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What’s better than puppies? That’s right: your own puppy. So, what do you need to know before you take the plunge into pet parenthood?

0-2 months
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0-2 months

Welcome to the world little one. It’s all grow-grow-grow for your puppy right now, so there’s many things to prepare.

2-3 months
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2-3 months

Your puppy is ready to come home and turn your world upside down. It’s time to put your preparation into practice – and remember to take it all in!

3-6 months
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3-6 months

You’re entering a period of immense growth, lots of learning and new adventures. Bring on the play date with the big wide world!

6-12 months
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6-12 months

Your fur-baby is nearing adulthood. Can you see their grown self coming through? Sigh…they grow up so fast, don’t they?

12-18 months
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12-18 months

Your puppy has turned one and they might not be so little anymore. Make sure to book their first annual check-up.

18 months - 3 years
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18 months - 3 years

Your dog is one an established family member now. Enjoy who they have become and the bond you now share at this special stage.

3 - 8 years
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3 - 8 years

Your dog is a full-grown adult now. They understand where their place is in your home and the wider world.

8+ years
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8+ years

Just like many senior citizens, senior dogs have some extra needs. Learn to look after your best friend and support their health as they grow older.

Puppy Separation Anxiety and How to Avoid It

There’s no doubt that our four-legged friends miss us when we leave, but if your little pup gets themselves wound up at the jangle of a set of car keys or the sound of the front door closing, chances are they might be prone to separation anxiety. Luckily, there are ways you can help your puppy become comfortable with a bit of solo time and adapt to the idea of being home alone.

My puppy seems anxious – need I be worried?

Right now, you may be a little worried that you’ve made a mistake by keeping your little ball of fluff so close, but don’t be; separation-related behaviour is quite common and no reason for major alarm. After all, dogs are pack animals and prefer for their family to stay together – and you’re part of it.

Sometimes, though, puppies become so used to our company that they struggle to cope when we leave for everyday activities. In short, they miss us so much, it becomes hard for them to handle when we do go.

So teaching your puppy how to cope with your everyday routine is an important part of being a supportive pet parent and helps promote a healthy, loving relationship between you.

The good news is, with the right approach, you can help your new buddy adjust and become comfortable with the idea of spending some reasonable amounts of time apart from you.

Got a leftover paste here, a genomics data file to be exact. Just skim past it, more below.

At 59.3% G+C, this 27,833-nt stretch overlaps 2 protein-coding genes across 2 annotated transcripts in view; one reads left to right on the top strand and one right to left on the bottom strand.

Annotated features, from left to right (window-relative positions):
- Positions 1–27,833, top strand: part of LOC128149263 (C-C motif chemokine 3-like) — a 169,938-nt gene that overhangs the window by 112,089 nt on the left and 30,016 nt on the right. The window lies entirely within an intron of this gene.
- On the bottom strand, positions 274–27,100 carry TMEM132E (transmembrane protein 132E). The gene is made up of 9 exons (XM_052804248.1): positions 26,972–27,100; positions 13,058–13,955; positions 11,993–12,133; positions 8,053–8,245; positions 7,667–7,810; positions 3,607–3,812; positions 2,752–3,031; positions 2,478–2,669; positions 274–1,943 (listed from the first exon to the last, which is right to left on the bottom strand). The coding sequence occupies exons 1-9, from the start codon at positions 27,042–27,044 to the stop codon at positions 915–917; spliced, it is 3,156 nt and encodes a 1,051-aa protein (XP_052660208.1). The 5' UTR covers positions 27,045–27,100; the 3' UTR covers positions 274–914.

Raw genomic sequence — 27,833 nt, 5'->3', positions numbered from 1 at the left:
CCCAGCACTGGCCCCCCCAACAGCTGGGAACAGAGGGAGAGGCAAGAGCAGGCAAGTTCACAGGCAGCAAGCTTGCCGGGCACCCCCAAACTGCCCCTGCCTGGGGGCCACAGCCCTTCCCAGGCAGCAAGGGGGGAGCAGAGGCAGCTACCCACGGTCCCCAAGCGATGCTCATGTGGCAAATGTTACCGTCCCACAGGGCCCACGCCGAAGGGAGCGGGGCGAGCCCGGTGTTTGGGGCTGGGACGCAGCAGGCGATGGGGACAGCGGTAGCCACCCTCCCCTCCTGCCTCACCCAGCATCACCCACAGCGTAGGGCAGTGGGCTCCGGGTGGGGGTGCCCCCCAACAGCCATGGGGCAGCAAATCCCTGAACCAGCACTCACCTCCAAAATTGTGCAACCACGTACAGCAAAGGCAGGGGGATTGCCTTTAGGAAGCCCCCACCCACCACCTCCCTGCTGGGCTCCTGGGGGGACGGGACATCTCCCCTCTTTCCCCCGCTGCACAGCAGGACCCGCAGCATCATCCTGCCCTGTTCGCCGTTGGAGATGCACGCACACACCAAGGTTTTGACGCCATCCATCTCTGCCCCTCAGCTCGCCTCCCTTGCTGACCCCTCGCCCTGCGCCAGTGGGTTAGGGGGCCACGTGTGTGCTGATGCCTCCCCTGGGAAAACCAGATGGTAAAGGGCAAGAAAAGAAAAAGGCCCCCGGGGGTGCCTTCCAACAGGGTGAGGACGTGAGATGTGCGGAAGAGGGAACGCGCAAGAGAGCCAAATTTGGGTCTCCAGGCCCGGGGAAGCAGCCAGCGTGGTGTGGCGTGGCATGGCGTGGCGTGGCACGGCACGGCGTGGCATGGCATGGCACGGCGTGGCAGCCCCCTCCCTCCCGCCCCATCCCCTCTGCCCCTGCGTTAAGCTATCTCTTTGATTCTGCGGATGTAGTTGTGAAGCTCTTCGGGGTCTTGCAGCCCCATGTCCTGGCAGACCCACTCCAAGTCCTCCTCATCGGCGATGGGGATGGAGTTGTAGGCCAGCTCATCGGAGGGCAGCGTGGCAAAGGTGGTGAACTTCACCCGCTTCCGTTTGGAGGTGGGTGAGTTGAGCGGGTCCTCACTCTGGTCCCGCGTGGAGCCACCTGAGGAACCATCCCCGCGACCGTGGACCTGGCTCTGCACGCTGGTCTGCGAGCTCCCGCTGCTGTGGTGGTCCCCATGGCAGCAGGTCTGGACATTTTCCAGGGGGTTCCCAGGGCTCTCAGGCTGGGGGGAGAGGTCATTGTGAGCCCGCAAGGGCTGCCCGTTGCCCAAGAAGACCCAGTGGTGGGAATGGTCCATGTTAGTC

Research shows that the ability to cope with separation is a learned behaviour that occurs gradually, beginning at the time when puppies are weaned from their mothers. She says separation training should start right from when you bring your fur-friend home for the first time, and continue throughout puppyhood.

What to watch out for

Often, puppies will turn to vocalising their anxiety by barking, but sometimes they’ll act out through inappropriate toileting or even destructive behaviours to relieve their stress – so make sure to lock your favourite pair of shoes away. The following behaviours could just be part of your puppy growing up but can sometimes indicate separation anxiety:

  • Continuous house soiling
  • Excessive barking or whining
  • Destructive behaviour
  • Loss of appetite (in response to separation)
Teach them slowly

Sure, you don’t want to leave your adorable four-legged friend alone for long, but what you may not realise is that your pup needs to learn how to be okay on their own. The key to teaching them how to get used to your absence is to make it a gradual process. If your pooch begins to show a little bit of anxiety, it’s best to address it at the onset. Try these below strategies.

  • Give your pup the private dining experience by feeding them outside, or in another room of the home, away from people.
  • Get your dog used to separation gradually. Start with short and tolerated separations of a minute or two before gradually increasing the lengths of time.
  • Give long-lasting, high-value treats as you’re leaving to help create positive association with separation.
  • We know this one’s a toughie but don’t cause a big fuss immediately before leaving or when returning. This helps reduce the contrast between when you’re at home and life is great for your dog versus when you’re not home and they miss you.

By keeping an eye out for the signs and showing your pet that time spent without you isn’t all that bad, you can make their day-to-day more comfortable. While it may be hard not to show them even more affection as you come and go, dealing with separation-related behaviour early on will benefit them in the long haul. Who knows, it may even help you bear being away from them a little more too.

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